SWN is committed to the responsible use of water, a vital resource to our operations as well as the world, and at all times seeks to minimize our company’s impact on freshwater systems. The centerpiece of this approach is our goal to be “Fresh Water Neutral,”1  which we have achieved for the past four years. This commitment is unprecedented in the oil and gas industry. In addition, we are equally committed to responsible produced water management and the protection of groundwater.

SWN Tops Investor Scorecard for Leadership in Water and Chemicals Management

In March 2019, SWN received the highest score on an investor-led scorecard that assesses the 30 top-producing companies involved in hydraulic fracturing on their disclosure and performance on water and chemicals management best practices. This is the second year in a row that we topped this Disclosing the Facts scorecard, which is published by investor groups including As You Sow and Boston Common Asset Management. Our company was called out for several notable practices in the industry, including our industry-first Fresh Water Neutral goal, our detailed disclosures on water use and well integrity performance and our Right Products chemical assessment and management program.

Water Use

SWN in its operations optimizes water usage and reuses/recycles as much water as possible. Hydraulic fracturing requires more water than any other aspect of our operations, because we use it as the base for fracturing fluids. We also use fresh water to mix well cement and drilling mud, pressure-test pipelines, cool compressor stations and conduct other minor operational functions.

Our water needs vary basin-to-basin, and even pad-to-pad, due to differences in reservoir geology, well depth, lateral length and other operational factors. SWN’s overall water use increased in 2019 from 2018. SWN’s average water use per well also increased in both Northeast Appalachia and Southwest Appalachia, primarily attributable to increased lateral lengths and evolving fracturing fluid designs that require more water per well.

Average Water Demand per Well in 2019

barrels (bbl)

Northeast Appalachia
Southwest Appalachia
Year Value - barrels (bbl)
Northeast Appalachia 340,000
Southwest Appalachia 381,000

Improving Well Productivity and Water Use

We continuously seek ways to improve our operations to optimize well productivity. For example, we are conducting a variety of research efforts, both internally and in conjunction with private labs and universities, to better understand well dynamics, including efficient proppant transport, fluid/rock interactions and fracture conductivity. These efforts have the potential to reduce our water use and environmental footprint in the long term by reducing the number of wells we need to drill to effectively access the hydrocarbons present.

Fresh Water Neutral

SWN’s commitment to being Fresh Water Neutral is a key part of meeting our goal to be a model operator and lead the way on responsible unconventional energy development. While we seek to minimize our use of fresh water as much as possible, primarily through water reuse and recycling, we know our operations will continue to need fresh water. That is why we have committed ourselves to achieve and maintain Fresh Water Neutral operations. We attained this goal in 2016, 2017, 2018 and 2019, and we believe we are the only oil and gas operator to achieve this benchmark.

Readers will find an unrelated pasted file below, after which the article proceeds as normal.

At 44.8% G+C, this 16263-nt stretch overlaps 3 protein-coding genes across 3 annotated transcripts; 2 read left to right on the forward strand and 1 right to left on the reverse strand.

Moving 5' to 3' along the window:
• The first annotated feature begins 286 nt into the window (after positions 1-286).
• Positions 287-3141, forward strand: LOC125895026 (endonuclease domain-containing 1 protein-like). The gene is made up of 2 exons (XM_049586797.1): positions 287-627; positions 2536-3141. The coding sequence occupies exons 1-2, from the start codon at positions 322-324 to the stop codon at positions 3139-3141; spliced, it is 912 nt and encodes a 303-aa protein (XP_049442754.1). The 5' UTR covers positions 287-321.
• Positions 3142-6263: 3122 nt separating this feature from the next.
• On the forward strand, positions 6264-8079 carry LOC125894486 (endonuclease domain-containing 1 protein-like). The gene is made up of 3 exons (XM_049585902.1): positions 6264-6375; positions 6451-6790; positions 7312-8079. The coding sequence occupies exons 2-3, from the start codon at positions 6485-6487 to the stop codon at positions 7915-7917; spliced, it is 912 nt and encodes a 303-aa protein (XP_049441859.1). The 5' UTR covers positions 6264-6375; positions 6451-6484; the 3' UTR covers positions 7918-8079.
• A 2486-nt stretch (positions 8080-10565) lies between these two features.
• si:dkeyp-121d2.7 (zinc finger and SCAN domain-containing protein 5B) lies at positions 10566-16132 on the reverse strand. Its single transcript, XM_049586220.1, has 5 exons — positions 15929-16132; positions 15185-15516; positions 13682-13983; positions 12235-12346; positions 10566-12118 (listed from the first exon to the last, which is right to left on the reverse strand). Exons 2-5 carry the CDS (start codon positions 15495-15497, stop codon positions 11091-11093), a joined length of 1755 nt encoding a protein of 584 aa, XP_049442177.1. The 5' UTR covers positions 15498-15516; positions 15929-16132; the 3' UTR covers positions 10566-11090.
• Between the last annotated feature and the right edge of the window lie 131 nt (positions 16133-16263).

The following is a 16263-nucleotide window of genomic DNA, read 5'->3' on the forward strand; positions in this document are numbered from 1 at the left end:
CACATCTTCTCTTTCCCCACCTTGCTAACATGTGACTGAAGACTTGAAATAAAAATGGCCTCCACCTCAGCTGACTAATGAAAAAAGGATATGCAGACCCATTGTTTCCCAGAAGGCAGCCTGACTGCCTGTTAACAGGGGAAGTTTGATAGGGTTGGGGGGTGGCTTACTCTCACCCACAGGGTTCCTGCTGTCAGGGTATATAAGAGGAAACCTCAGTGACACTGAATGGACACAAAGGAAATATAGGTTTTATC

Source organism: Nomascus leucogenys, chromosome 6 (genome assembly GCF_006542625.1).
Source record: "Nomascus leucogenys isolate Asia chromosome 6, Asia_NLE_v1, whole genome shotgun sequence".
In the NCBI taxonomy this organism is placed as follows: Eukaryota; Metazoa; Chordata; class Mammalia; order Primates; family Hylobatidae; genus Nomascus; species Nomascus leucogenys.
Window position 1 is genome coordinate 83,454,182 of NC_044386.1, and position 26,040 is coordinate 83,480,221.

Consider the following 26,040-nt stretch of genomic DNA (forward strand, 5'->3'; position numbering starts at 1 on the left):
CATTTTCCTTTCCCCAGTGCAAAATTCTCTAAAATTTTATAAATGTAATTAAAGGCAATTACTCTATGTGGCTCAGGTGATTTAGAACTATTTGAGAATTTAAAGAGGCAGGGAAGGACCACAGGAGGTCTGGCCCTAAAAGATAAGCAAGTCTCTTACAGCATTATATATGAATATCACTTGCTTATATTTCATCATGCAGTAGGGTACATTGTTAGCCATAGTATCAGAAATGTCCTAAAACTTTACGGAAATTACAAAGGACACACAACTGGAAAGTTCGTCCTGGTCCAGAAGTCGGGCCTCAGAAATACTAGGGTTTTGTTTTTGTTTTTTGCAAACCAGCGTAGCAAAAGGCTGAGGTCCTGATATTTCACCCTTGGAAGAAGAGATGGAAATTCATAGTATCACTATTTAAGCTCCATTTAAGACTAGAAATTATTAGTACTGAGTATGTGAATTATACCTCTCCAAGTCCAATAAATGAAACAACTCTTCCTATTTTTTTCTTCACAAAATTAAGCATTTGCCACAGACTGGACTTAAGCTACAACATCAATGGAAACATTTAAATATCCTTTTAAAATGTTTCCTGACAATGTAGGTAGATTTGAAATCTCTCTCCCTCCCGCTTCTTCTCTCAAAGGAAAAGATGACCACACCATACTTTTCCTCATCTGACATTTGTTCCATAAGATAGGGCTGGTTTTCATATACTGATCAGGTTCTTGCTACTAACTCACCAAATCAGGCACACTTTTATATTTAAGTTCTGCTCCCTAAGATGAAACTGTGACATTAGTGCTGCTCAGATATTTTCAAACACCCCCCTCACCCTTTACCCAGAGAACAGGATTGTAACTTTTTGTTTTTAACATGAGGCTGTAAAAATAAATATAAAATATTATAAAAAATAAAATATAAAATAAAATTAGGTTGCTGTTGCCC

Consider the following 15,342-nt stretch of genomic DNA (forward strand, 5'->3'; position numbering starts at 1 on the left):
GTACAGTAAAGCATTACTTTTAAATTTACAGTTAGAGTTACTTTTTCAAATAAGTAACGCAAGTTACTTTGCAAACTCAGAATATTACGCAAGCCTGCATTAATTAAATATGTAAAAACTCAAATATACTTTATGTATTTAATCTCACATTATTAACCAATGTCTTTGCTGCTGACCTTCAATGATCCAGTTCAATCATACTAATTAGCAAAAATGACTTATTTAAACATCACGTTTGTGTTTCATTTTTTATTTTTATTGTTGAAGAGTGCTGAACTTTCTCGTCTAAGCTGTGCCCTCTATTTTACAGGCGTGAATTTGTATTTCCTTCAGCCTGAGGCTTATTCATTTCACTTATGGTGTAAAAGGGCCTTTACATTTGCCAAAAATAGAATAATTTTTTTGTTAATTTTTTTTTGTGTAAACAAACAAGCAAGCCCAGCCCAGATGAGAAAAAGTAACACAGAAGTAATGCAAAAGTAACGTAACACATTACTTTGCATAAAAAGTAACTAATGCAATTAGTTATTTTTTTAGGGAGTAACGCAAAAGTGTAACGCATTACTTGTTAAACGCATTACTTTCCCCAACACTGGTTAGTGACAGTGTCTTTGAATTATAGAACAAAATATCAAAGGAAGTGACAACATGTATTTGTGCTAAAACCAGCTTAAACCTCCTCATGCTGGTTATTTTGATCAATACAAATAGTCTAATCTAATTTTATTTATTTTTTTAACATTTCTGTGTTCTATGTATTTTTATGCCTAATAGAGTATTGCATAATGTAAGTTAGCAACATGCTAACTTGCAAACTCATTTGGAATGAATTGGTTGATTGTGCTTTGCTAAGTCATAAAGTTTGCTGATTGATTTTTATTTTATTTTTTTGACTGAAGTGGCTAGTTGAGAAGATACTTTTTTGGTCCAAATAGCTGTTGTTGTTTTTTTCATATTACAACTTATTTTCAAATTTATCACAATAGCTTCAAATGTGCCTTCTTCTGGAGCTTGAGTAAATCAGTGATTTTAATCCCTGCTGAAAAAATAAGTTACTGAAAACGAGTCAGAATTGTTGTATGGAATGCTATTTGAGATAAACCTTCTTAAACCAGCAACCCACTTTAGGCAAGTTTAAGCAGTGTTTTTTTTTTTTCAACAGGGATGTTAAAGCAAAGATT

Companywide Freshwater Use Compared to Fresh Water Neutral Offsets from Conservation Projects + Operational Offsets millions of barrels (MMbbl)

0 MMbbl 0 9.13 18.25 27.38 36.50 45.63 54.75 63.88 73 20152016201720182019
Companywide Freshwater Use
Fresh Water Neutral Offsets from Conservation Projects + Operational Offsets

A key part of our Fresh Water Neutral commitment is undertaking conservation projects in our operational areas to provide the volumetric freshwater benefits that match or exceed our operational freshwater usage. We work with government agencies and nonprofit partners to restore wetlands and natural flow regimes, improve water quality and aquatic habitat and positively contribute to natural watershed functions, thereby protecting and increasing aquatic biodiversity. Most of the projects we have undertaken address legacy water pollution issues unrelated to oil and gas operations or activities and provide a positive, lasting benefit to local communities. “New” fresh water from these projects provides a net “credit” of fresh water returned to the environment, which we use in our Fresh Water Neutral program to offset freshwater usage in our operations.


major conservation projects completed since 2014 in Arkansas, Colorado, Pennsylvania and West Virginia

2.9 billion

gallons of beneficial fresh water from our 9 active conservation projects in 2019

11.9 billion

gallons of beneficial fresh water from our 10 conservation projects since launching the Fresh Water Neutral program in 2012

Fresh Water Neutral

millions of barrels (MMbbl)

Responsible Produced Water Management

Typically, between 5 and 20 percent of the water we use downhole flows back out of the well after hydraulic fracturing and during production. We manage this produced water safely and responsibly through storage, treatment, reuse/recycling and, when necessary, disposal.

Recycling Produced Water

We recycle produced water back into our operations as much as feasible, which reduces our need for fresh water. We have increased produced water recycling rates across our operations through infrastructure investments, including pipelines and storage systems and improvements in our fracture fluid designs. Using pipelines instead of trucks to move water reduces a primary spill risk and significantly reduces truck traffic, further minimizing the environmental and community impacts of our business.